The Singularly Mediocre Fashions of Grandma’s 1970s Workbasket Magazine

I saw them sitting on a flea-market shelf - about fifty issues of a magazine called Workbasket.  Each contained a few full-color pages of the featured “fashions” for do-it-yourself needlecraft.

I saw them sitting on a flea-market shelf – about fifty issues of a magazine called Workbasket.  Each issue was small (Reader’s Digest size) with no more than 50 pages, and contained a few full-color pages of the featured “fashions” for do-it-yourself needlecraft.  Admittedly, they’re not particularly impressive at first glance.

But as I looked through them, I became captivated by the fashion pages – they obviously weren’t taken by a professional photographer, and the models were clearly not professional either.   Add to that, the fashions themselves were the most mediocre, uninspired clothing I’d ever seen.  Sure, sometimes they’d cross the line into truly tragic eyesores; but, mostly it was just garden-variety seventies blah… which is what makes them so awesome.  When it came to DIY clothing, this is the sort of ugly attire you’d actually see back in the day; not your polished high-fashions in glossy magazines.

Workbasket was the type of magazine your grandmother, who lived in eastern Tennessee or amid the cornfields of rural Ohio, would own.  She’d make you a birthday sweater from the guide and you’d act appreciative (but you wouldn’t be caught dead in it at school).

The magazine began in October 1935.  Five thousand lucky women received a postcard invitation to join “Aunt Ellen’s Needlework Club.”  Fast forward to 1966, and the magazine could boast 1.5 million readers! The magazine lasted for 61 years, with its last issue published in 1996.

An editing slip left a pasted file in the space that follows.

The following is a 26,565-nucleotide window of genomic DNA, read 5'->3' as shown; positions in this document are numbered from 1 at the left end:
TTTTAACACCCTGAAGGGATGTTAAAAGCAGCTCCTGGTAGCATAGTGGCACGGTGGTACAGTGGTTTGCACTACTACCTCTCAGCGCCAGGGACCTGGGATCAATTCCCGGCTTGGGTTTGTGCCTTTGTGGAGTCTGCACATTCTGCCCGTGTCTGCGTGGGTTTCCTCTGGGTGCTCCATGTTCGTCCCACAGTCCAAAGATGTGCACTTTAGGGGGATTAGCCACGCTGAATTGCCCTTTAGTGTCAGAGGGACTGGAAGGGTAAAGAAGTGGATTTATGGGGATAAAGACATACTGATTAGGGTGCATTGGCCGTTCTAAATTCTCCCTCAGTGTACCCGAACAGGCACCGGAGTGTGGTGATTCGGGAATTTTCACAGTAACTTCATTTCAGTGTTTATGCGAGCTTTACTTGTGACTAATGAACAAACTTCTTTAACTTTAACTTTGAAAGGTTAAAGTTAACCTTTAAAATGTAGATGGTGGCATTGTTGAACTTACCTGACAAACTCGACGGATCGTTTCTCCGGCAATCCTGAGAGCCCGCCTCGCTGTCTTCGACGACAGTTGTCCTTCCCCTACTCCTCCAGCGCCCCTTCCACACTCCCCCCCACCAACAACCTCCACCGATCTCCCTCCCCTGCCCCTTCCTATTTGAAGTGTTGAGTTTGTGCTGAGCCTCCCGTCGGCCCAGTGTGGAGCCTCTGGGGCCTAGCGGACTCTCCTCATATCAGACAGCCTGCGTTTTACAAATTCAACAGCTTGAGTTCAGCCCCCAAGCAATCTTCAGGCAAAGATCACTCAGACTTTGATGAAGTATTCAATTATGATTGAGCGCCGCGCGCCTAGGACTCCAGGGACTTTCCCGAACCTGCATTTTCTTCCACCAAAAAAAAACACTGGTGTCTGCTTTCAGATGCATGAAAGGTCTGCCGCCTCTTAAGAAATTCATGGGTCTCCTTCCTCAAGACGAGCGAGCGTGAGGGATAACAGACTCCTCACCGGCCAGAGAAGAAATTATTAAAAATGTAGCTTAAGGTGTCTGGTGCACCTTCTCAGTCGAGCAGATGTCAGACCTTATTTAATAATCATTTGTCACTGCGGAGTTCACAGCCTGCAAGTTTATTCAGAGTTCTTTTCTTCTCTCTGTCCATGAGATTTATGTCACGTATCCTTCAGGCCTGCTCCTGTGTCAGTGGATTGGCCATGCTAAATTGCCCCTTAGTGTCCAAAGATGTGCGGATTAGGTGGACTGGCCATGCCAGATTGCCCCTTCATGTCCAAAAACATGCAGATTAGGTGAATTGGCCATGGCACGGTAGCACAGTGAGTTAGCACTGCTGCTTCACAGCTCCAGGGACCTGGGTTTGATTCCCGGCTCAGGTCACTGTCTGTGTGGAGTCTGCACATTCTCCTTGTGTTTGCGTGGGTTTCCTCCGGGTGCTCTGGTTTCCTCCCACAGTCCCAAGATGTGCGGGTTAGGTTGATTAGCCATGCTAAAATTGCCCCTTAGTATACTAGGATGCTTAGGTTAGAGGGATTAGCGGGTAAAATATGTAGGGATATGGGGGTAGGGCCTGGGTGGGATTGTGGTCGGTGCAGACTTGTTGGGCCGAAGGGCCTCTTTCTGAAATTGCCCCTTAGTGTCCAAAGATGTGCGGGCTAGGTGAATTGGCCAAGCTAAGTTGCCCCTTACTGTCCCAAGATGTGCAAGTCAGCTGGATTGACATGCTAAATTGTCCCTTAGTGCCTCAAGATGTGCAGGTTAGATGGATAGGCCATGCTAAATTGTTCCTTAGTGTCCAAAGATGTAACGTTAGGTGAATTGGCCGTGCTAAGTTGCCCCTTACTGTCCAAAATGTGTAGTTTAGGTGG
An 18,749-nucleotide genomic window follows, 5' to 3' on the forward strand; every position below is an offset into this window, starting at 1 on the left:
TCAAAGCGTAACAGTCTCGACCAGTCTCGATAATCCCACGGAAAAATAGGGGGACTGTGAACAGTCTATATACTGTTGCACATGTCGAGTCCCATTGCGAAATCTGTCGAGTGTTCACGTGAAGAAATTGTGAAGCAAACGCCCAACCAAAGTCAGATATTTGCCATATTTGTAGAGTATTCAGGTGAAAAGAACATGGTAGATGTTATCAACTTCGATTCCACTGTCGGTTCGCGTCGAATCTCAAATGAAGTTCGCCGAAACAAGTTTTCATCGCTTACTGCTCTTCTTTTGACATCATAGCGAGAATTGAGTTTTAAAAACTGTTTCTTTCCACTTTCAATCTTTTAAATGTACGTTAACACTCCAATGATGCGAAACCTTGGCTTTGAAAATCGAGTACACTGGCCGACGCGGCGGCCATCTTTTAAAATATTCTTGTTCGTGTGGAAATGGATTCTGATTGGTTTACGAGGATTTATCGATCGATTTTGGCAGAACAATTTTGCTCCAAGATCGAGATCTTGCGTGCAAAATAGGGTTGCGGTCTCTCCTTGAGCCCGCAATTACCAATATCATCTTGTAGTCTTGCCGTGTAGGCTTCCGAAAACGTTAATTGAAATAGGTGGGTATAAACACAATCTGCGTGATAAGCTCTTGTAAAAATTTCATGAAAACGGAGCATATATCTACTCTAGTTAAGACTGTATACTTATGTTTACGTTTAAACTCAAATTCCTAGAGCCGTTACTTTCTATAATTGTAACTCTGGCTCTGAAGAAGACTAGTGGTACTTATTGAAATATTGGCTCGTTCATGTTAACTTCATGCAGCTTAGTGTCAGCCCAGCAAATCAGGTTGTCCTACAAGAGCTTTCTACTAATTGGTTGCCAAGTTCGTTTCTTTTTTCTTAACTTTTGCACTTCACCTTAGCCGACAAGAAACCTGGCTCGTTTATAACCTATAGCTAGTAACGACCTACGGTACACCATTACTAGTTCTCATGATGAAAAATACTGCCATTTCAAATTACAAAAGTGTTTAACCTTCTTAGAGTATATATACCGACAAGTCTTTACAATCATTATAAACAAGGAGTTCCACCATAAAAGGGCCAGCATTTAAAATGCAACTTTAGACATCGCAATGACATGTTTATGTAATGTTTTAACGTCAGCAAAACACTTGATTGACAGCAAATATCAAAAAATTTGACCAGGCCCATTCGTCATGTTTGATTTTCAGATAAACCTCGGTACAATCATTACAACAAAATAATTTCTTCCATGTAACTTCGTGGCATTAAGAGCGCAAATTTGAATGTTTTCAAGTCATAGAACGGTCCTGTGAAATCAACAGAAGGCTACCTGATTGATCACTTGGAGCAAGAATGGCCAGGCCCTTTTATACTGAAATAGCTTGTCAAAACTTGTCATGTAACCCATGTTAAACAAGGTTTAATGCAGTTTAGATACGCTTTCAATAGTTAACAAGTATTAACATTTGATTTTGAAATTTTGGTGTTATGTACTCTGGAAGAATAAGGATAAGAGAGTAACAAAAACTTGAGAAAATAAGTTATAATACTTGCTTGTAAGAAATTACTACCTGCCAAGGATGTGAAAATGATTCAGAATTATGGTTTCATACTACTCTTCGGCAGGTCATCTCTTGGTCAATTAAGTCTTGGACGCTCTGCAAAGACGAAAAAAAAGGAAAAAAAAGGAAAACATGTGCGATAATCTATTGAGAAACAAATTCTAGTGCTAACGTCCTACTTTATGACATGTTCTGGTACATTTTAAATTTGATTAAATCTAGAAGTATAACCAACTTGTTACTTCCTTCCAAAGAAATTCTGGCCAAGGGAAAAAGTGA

Needless to say, I purchased that dusty stack of 1970s Workbaskets sitting lonely and unwanted on that flea market shelf – and I have lovingly scanned the full-color pages for your viewing pleasure.  Be prepared to be unimpressed.


A “pantsuit dress-ensemble” that even Jan Brady can’t pretend to love.  This is the smile of someone in the midst of deep regret.

They say fashion is cyclical…. I’m still waiting for plaid slacks to make a comeback.

The “gay pullover” is fine… but that tabard!  If pray this poor kid didn’t have to wear that to school.

(L) The ketchup and mustard color-combo is never a good idea, (R) I presume mother-daughter crime-fighting superheroes?

I always feel bad for the kids in these pictures; at least the adults are old enough to consent.

Our guy by the fireplace, manspreading with log in hand, is ready for action.

Roller girl’s vest is nice, but I think “Teens Delight” may be a stretch.  Also, a poncho which can act as camouflage in any seventies living room.

Here’s an example of an advertisement in Workbasket, a magazine chock full of ads for hearing-aids, orthopedic shoes, and La-Z-Boy recliners.

While Cosmo and other popular fashion magazine covers were emblazoned with intentionally risque and “edgy” puffs , we have the most wholesome cover lines imaginable on Workbasket: “Bake a surprise red apple school days cake”.

It looks like her blue sweater and hat have the mumps.

I sure hope he didn’t get those fancy white Sunday shoes muddy; dad might put a stop to his burgeoning modeling career.

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